Cause and effect. Stand in the rain and you will get wet. We get that. We aren’t surprised, normally, when 1 plus 1 gets us 2. But human nature will, at times, have us rooting for a different result. There are times when we desperately want to be able to walk between the rain drops or somehow add 1 plus 1 and get 5. Or even 6! And we are surprised, shocked, when we get wet.
The Cleveland Plain Dealer carried a wire story yesterday by Noam N. Levey. The P.D. headline was Health care premiums to rise? In the Los Angeles Times it was States worry about rate shock during shift to new health law. You’ll want to read the Times’ version. It is fifteen paragraphs longer.
Some of the biggest proponents of the Patient Protection and Affordable Care Act (PPACA) have suddenly realized that health insurance premiums are about to increase. A lot. How much? No one really knows for certain. The plan’s advocates are openly nervous even though they appear to be soft-peddling the full extent of the problem.
Affordable care is in the eye, or wallet, of the beholder.
Oregon’s insurance commissioner, another supporter of the law, said new regulations could push up premiums for young customers by as much as 30% next year. He urged administration officials to slow enactment of the new rules.Noam N. Levey
State insurance commissioners across the country have focused on the increased benefits built into all of the policies, the elimination of underwriting, and the new age/rate ration as particularly troublesome. Young, healthy males in their early 20’s now pay about 1/5 the price of healthy males in their early 60’s. The new law reduces the ratio to 1:3. Will the rates decrease for the 60+ year olds? Maybe a little. So to hit the ratio, the rates for the young must increase.
The ratio change impacts the young disproportionately. Ending underwriting and adding maternity, and lots of other new benefits described in previous posts, will also escalate premiums. Still, fans of the PPACA maintain that young people will gain enough in benefits to offset the cost.
How does a 25 year old afford a $250 to $300 monthly premium? Subsidy! Americans who don’t receive their health insurance from their employers may qualify for a federal subsidy. The subsidy is available to people earning up to four times the federal poverty level which is about $92,000 for a family of four. Curious about how much subsidy you might get? Check out the online calculator created by the Kaiser Family Foundation. It is really easy to use.
So the government passed a law, makes a lot of rules and regulations, pushes up insurance premiums, and then lots of us get a subsidy. It would appear that everything is in balance. For once, a happy ending!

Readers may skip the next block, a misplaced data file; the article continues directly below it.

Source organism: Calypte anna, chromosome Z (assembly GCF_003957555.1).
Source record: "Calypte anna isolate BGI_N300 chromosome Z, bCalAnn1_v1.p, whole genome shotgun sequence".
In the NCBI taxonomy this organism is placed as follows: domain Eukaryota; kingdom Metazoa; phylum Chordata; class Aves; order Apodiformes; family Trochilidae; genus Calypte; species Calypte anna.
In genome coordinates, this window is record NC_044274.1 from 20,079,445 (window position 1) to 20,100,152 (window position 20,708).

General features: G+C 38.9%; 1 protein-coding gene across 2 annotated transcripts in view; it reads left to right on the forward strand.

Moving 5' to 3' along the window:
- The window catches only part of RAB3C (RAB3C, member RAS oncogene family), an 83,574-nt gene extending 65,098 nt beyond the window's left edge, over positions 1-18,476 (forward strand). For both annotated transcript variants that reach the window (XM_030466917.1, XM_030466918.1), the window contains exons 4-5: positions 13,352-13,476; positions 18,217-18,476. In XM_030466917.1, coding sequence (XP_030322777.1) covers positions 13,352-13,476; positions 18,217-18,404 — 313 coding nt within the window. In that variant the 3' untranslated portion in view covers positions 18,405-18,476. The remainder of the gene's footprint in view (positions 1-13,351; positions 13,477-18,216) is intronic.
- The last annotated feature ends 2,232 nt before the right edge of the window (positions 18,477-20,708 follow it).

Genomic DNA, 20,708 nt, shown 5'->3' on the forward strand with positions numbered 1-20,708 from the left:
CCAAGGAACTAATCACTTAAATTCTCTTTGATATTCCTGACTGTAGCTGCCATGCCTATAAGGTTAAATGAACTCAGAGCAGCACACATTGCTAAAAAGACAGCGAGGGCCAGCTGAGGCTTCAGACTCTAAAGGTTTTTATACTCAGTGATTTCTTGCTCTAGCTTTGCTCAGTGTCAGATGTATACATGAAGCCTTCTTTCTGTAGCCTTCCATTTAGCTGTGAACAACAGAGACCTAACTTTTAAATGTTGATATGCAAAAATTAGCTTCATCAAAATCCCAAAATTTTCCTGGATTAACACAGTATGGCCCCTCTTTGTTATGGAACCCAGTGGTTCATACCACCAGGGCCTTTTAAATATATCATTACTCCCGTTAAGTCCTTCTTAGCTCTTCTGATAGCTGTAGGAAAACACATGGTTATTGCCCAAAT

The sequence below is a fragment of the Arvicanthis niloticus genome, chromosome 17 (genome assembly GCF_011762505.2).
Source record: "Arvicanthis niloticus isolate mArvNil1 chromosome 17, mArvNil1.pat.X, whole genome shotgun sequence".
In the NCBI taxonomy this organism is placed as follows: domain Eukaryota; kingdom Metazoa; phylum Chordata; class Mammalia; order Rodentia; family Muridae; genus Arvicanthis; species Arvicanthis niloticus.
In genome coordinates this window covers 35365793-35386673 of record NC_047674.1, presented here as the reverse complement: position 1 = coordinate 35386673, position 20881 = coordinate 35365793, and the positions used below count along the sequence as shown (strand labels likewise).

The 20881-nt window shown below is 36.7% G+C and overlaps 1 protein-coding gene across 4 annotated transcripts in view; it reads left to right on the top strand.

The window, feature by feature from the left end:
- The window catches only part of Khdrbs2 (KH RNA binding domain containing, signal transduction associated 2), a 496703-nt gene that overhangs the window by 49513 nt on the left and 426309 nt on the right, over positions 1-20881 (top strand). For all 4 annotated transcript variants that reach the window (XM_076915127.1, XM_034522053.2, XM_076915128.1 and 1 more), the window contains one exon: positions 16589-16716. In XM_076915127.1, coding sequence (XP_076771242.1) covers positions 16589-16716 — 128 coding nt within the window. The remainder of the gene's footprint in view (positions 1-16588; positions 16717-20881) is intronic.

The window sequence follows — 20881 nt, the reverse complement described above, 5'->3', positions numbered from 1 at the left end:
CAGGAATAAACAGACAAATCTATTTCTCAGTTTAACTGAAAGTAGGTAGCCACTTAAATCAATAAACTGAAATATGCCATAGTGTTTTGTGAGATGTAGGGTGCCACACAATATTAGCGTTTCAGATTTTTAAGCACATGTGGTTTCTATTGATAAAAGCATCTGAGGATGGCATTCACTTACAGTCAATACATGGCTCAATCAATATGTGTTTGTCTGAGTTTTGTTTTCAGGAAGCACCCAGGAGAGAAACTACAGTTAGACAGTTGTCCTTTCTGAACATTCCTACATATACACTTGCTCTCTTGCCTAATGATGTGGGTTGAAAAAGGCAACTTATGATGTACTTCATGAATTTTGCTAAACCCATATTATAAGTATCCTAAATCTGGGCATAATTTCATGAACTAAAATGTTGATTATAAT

Not so fast. The money for the subsidy has to come from someplace.
$101,700,000,000 over ten years is a good down payment for the PPACA. $101.7 billion doesn’t cover the actual cost of the President’s plan, but the Health Insurance Tax (HIT) is a key element. The HIT is a tax charged to insurance companies on fully insured health policies. These are the policies covering individuals, the self-employed, and small businesses. Medicare Advantage and Medicare Part D (Rx) contracts are also affected. This tax will be passed directly to the consumer.
The 2011 Oliver Wyman projection was ugly. The ten year total cost projections:
- $2,150 – Single coverage
- $5,080 – Family coverage
- $2,760 – Small group single employee
- $6,830 – Small group family
- $3,590 – Medicare Advantage beneficiary
- $161 – Medicare Part D (Rx) participant
Representative Charles Boustany (R-LA) and Representative Jim Matheson (D-UT) have introduced bi-partisan legislation to repeal the Health Insurance Tax.
The President’s health care law is full of hidden tax increases. Beginning in 2014, millions of American small businesses will be subjected to a new health insurance tax (HIT) coming at a cost over $100 billion. This tax will close many small businesses and kill jobs once implemented. The HIT will cost each affected family an average of $5,000 in higher premiums over the next decade. The Jobs and Premium Protection Act prevents premium increases for small businesses and protects jobs by repealing this unfair tax. It keeps more money in the hands of small business owners and employees instead of levying higher taxes on job creators and American workers. I encourage my colleagues to join in honoring our commitment to protect small businesses and the millions of workers and families depending on them.
Congressman Charles W. Boustany, Jr., M.D., (R-South Louisiana) after introducing “The Jobs and Premium Protection Act”
Will the tax close small businesses? Probably not. Will Boustany/Matheson pass the House? Probably. Would a similar bill pass the Senate? NO! If the cost of insurance is your biggest concern, this tax and the legislation to repeal it are relevant. If the government spending money it doesn’t have is your major concern, then you will want to see the tax enacted.
New benefits, the elimination of underwriting, the age/rate ratio, and the new Health Insurance Tax all add significantly to the cost of health insurance as of January 1, 2014.
Surprised? Really? Let me get you an umbrella.